Scortius

  • Bristles
  • ***
  • Posts: 472
Re: Considering Buying - Downpayment Options?
« Reply #5 on: February 21, 2017, 12:56:39 PM »
Yes, that's probably a key difference between us.  I would guess that I'm about half a year away (or less).  If I were looking at a 2 year horizon or more and assuming a relatively high income, I'd definitely max my pre-tax allocations (I think I may still be able to do that this year as it is).  Mega-backdoor contributions are post-tax though, so I wouldn't necessarily prioritize those.  I don't know much about 401k loans, but that may be a reasonable approach if you need a boost and you anticipate being able to pay it back quickly.  I would do the math and compare the results with simply putting post-tax retirement contributions into a high yield savings account.

I'm also a bit motivated to buy now while mortgage and inflation rates and are still so low, but then I don't want to get too caught up with market (mortgage) timing, so that's only a side consideration.

One thing I've been thinking about is riding a relatively small emergency fund if necessary due to 1) I am a relatively high earner in a stable job and could replace it quickly after the house purchase, 2) Once purchased, I may have access to HELOC funds as a replacement in the event of an emergency expense, 3) I have a small amount of retirement funds that I could liquidate against the 10% penalty if absolutely necessary, 4) if worst comes to worst, we could presumably get family support for a short term period or put it on a CC if the debt is small enough and we could pay it back before any interest hits.  If we buy the house and then I lose my job, we'd be in trouble either way, so there isn't really much point hedging against that very rare possibility.

Scortius

  • Bristles
  • ***
  • Posts: 472
Re: Considering Buying - Downpayment Options?
« Reply #6 on: February 21, 2017, 01:11:46 PM »
Also, after reading your post again, I would caution you from becoming too emotionally invested in any one type of investment vehicle.  Over a long enough horizon, the money in all of these accounts are fungible, and thus essentially just numbers.  It doesn't matter if you have more money in an IRA vs a house downpayment as long as the long-term result is more beneficial.  Consider that saving for a short period to hit 20% is somewhat of an investment equal to the amount per month of your PMI, as opposed to the alternative of the expected returns of a 401k investment minus the interest payments on a 401k loan.  In the end, they all just get added up to a number.  Also, if you like the idea of leveraging your assets (such as taking out a 401k loan), then you should consider a 30 year fixed mortgage as one of the best ways to create leverage in that by using your house as collateral you are taking out a loan at extremely advantageous rates with which you can then use the money received to generate higher returns in the market over the course of those 30 years.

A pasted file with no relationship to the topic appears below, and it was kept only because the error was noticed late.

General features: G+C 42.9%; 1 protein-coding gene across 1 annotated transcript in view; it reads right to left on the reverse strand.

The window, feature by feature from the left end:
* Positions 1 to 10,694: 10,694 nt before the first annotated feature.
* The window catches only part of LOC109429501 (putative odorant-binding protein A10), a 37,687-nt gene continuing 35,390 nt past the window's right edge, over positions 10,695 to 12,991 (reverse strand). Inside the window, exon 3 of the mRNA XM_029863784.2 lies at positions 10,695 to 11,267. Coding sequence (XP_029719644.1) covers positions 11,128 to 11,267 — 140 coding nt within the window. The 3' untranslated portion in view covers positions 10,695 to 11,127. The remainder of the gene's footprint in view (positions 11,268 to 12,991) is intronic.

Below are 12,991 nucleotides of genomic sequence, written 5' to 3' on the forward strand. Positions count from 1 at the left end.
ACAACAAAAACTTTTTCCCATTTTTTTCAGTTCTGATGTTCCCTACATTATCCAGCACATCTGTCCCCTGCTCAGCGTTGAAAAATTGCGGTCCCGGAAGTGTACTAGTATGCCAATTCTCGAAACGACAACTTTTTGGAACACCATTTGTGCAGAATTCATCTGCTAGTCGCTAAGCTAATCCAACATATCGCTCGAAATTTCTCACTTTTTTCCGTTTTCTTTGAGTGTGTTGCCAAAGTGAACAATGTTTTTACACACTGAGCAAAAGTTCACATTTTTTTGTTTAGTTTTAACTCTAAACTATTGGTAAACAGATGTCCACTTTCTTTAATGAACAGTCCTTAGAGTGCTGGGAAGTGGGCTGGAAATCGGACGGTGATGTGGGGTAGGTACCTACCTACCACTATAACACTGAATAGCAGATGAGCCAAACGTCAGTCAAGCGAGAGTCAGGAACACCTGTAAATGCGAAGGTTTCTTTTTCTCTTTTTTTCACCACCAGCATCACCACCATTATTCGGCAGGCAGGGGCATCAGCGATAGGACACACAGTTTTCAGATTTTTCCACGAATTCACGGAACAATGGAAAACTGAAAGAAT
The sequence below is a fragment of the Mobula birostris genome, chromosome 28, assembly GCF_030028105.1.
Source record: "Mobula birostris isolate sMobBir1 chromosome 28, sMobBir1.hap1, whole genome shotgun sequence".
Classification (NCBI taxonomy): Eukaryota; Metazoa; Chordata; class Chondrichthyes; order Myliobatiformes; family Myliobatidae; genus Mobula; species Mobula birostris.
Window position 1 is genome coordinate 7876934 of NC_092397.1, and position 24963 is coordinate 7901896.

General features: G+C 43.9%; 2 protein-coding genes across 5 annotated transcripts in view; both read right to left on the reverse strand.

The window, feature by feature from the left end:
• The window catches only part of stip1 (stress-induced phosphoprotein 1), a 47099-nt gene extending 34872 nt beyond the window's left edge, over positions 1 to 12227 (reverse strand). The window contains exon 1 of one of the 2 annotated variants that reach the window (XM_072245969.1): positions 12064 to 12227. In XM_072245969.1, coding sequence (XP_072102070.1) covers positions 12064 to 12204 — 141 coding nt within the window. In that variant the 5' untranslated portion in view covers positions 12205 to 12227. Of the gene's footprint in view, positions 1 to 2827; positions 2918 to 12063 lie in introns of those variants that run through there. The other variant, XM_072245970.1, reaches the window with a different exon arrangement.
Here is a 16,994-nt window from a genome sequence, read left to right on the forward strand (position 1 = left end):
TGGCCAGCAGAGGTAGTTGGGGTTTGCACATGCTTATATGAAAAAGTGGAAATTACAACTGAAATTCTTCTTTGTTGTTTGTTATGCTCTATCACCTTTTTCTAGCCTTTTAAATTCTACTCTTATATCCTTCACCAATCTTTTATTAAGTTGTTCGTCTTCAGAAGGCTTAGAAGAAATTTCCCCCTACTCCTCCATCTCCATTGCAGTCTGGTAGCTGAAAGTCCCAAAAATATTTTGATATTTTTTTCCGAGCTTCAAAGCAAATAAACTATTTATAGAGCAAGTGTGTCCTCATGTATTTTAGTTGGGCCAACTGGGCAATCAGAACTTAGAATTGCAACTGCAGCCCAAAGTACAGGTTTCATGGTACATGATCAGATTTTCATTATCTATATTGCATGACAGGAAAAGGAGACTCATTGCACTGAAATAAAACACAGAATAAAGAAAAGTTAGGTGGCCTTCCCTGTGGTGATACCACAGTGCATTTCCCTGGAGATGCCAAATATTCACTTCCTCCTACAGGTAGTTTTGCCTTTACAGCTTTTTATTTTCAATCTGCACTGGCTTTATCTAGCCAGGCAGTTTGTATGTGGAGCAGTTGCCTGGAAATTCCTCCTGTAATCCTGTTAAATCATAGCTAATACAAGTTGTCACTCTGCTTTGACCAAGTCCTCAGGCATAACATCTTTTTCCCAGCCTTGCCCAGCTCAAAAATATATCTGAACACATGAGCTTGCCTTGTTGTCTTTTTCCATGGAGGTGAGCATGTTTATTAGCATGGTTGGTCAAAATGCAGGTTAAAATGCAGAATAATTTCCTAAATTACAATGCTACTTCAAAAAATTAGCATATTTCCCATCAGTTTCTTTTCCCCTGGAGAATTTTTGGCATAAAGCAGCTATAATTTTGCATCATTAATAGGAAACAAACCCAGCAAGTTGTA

Done by Forty

  • Stubble
  • **
  • Posts: 211
  • Location: Tempe, AZ
    • Done by Forty
Re: Considering Buying - Downpayment Options?
« Reply #7 on: February 22, 2017, 12:52:09 PM »
  Over a long enough horizon, the money in all of these accounts are fungible, and thus essentially just numbers.  It doesn't matter if you have more money in an IRA vs a house downpayment as long as the long-term result is more beneficial.

This. Where the downpayment comes from is somewhat arbitrary. The things that matter are the tax consequences and the opportunity costs, but the $60k or whatever you put down is the same cash, no matter its original source.

To the degree that you're comfortable with a 401k loan and you understand the consequences of, say, losing your job while in repayment (check with HR or your 401k plan administrator) it's an option, albeit one with significant opportunity costs. Still, those are somewhat unavoidable.  Saving up $60k in cash has plenty of opportunity costs on THOSE dollars, too.

As the prior posters said: the money in these accounts is fungible. My short answer advice is to make sure you avoid tax consequences. The rest is mostly up to you.

waltworks

  • Magnum Stache
  • ******
  • Posts: 3440
Re: Considering Buying - Downpayment Options?
« Reply #8 on: February 23, 2017, 10:09:32 AM »
It sounds like you don't really want/need to buy a house. If the thought of a $60k downpayment makes you "sick" then I think you should just keep on trucking and max out all your tax advantaged accounts. Houses will still be there in a few years.

-W

Fishinshawn

  • 5 O'Clock Shadow
  • *
  • Posts: 52
Re: Considering Buying - Downpayment Options?
« Reply #9 on: March 05, 2017, 11:34:16 AM »
I can only say that for me personally I would rather pay off all existing debt, then save the 20% for a down payment. My wife and I live in a relatively lower COLA, and renting is cheaper then buying so we are putting away all the extra money we can. We have our 20% down payment, and a separate 10K emergency fund.  Just simply having enough money to pull from to meet your immediate financial needs to buy a house doesn't mean you should. In our case we have run scenarios that show if something happens to the house we could fix it, however we couldn't build our emergency fund back up at a reasonable pace while making a house payment and maintaining our existing savings goals. So home ownership is on hold until such time as rent gets high enough to make it an economic advantage to purchase.